Open burning precautions for fall in Ohio


COLUMBUS — The Ohio Department of Natural Resources (ODNR) and the Ohio Department of Commerce Division of State Fire Marshal are urging Ohioans to be aware of the state’s outdoor burning regulations and to take necessary precautions to avoid unwanted fires this fall.

Ohio law states that burning debris outdoors in unincorporated areas is prohibited from 6 a.m. to 6 p.m. during the months of October and November. Burning is limited in the fall due to the abundance of dry fuel on the ground, for example grass, weeds, crops and fallen leaves. In addition, winds can make a seemingly safe fire burn more intensely and out of control. Incorporated areas typically have more stringent rules. It is a good idea to contact your local fire department prior to any open burning.

“Most wildfires in Ohio are caused by humans from trash, debris and other outdoor burning,” said ODNR deputy director and state forester Robert Boyles. “They are largely unintentional, but place property, lives and fire crews in unnecessary harm’s way.”

The National Weather Service has also issued special weather statements for enhanced fire risks. Unseasonably warm temperatures coupled with decreased relative humidity and moisture levels have created a heightened danger of grass, brush and field fires. Some crops have become considerably dry and pose an increased risk for ignition.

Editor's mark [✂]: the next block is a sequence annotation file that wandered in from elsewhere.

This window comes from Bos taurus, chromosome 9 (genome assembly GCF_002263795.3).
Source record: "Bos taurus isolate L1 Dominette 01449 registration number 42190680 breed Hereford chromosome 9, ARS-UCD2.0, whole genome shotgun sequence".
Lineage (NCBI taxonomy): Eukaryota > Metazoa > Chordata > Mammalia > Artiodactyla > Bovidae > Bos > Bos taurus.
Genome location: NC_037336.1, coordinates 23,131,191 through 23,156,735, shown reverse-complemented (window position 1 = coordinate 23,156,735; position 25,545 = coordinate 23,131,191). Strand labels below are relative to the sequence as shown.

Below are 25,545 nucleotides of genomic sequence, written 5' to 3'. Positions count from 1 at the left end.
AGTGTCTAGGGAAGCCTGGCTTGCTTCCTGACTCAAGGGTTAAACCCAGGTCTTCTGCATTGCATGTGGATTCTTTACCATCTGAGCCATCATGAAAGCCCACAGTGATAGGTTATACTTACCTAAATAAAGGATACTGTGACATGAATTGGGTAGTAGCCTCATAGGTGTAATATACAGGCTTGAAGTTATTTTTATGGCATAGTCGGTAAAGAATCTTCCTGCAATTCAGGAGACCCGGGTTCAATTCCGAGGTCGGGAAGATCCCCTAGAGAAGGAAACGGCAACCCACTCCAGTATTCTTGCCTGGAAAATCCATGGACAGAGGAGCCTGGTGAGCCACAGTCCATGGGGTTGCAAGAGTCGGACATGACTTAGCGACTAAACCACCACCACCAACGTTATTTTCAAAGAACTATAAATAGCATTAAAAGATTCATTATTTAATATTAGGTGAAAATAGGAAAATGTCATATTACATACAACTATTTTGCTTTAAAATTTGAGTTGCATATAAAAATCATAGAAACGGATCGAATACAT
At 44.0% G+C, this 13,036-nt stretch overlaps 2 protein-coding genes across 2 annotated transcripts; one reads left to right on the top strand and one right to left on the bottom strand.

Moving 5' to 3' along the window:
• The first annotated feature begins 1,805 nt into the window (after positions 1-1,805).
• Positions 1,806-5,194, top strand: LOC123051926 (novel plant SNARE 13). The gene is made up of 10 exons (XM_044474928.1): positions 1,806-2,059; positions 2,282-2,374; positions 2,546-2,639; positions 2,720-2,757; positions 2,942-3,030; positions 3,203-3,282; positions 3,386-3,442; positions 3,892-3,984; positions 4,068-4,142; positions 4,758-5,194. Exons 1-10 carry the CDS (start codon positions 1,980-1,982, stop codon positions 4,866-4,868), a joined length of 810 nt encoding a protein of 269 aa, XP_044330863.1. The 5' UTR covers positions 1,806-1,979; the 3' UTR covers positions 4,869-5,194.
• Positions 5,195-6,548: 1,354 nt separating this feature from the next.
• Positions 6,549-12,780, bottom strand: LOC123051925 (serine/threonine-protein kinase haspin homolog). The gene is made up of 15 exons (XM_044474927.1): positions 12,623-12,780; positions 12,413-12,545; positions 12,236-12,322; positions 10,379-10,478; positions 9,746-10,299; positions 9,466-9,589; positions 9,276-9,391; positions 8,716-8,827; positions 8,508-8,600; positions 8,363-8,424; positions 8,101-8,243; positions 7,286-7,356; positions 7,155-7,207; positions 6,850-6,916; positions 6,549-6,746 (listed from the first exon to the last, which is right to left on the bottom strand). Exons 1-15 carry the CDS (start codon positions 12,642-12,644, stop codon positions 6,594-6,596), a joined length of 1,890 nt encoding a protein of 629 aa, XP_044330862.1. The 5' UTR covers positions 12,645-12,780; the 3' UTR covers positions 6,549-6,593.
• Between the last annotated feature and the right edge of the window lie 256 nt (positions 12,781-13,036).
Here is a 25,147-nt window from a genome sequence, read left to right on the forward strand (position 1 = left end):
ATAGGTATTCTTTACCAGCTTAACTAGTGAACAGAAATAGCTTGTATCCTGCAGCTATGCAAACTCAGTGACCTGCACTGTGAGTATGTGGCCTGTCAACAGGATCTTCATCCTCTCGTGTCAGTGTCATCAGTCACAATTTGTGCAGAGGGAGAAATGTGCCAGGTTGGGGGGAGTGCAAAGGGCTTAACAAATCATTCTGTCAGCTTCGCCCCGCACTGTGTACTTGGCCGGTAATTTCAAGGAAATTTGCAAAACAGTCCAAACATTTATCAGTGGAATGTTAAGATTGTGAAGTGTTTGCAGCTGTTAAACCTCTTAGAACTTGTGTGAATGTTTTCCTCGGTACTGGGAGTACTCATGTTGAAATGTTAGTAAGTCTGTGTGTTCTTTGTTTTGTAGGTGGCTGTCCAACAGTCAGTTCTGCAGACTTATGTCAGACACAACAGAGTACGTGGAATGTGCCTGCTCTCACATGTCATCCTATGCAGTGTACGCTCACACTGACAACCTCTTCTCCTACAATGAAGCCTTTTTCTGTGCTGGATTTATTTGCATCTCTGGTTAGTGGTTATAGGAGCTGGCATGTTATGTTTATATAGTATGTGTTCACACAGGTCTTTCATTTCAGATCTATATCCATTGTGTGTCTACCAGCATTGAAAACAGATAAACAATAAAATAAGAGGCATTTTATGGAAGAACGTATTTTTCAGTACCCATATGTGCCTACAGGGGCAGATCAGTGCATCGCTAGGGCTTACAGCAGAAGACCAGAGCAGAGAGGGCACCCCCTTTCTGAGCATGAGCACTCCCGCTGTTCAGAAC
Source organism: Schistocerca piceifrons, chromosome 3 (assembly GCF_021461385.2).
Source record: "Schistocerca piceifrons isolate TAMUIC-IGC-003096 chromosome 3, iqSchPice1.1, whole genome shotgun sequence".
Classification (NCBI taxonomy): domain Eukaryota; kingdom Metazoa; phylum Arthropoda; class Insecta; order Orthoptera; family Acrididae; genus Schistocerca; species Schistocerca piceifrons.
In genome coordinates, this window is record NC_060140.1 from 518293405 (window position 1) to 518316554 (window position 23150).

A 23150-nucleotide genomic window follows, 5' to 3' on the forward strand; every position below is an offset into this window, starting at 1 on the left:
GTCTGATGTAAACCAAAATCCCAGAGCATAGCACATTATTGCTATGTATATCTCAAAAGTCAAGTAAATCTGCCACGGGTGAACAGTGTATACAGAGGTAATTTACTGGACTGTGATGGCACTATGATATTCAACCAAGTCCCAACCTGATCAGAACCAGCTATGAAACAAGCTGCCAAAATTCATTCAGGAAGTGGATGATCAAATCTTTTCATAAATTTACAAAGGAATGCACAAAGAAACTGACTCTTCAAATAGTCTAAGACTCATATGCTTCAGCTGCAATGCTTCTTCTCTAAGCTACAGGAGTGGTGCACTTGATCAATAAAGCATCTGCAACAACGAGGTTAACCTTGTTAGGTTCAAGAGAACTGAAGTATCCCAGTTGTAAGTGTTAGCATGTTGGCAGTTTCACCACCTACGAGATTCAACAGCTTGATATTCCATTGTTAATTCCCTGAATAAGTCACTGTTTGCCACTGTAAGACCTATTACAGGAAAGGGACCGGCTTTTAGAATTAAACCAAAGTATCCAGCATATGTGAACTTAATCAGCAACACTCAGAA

“Avoid any open air burning, if possible,” said State Fire Marshal Larry Flowers. “Do not throw out your cigarettes or other smoking materials outside, avoid open cooking and recreational campfires for the time being and make sure coals from charcoal grills are extinguished before throwing them away.”

Violators of Ohio’s burning regulations are subject to citations and fines. Residents are urged to check with their local fire departments to ensure safe burning conditions.

To learn more about the wise use and sustainable management of Ohio’s public and private woodlands, as well as safety tips for burning debris outdoors, visit For information on preventing and preparing for a fire, visit the State Fire Marshal’s website at

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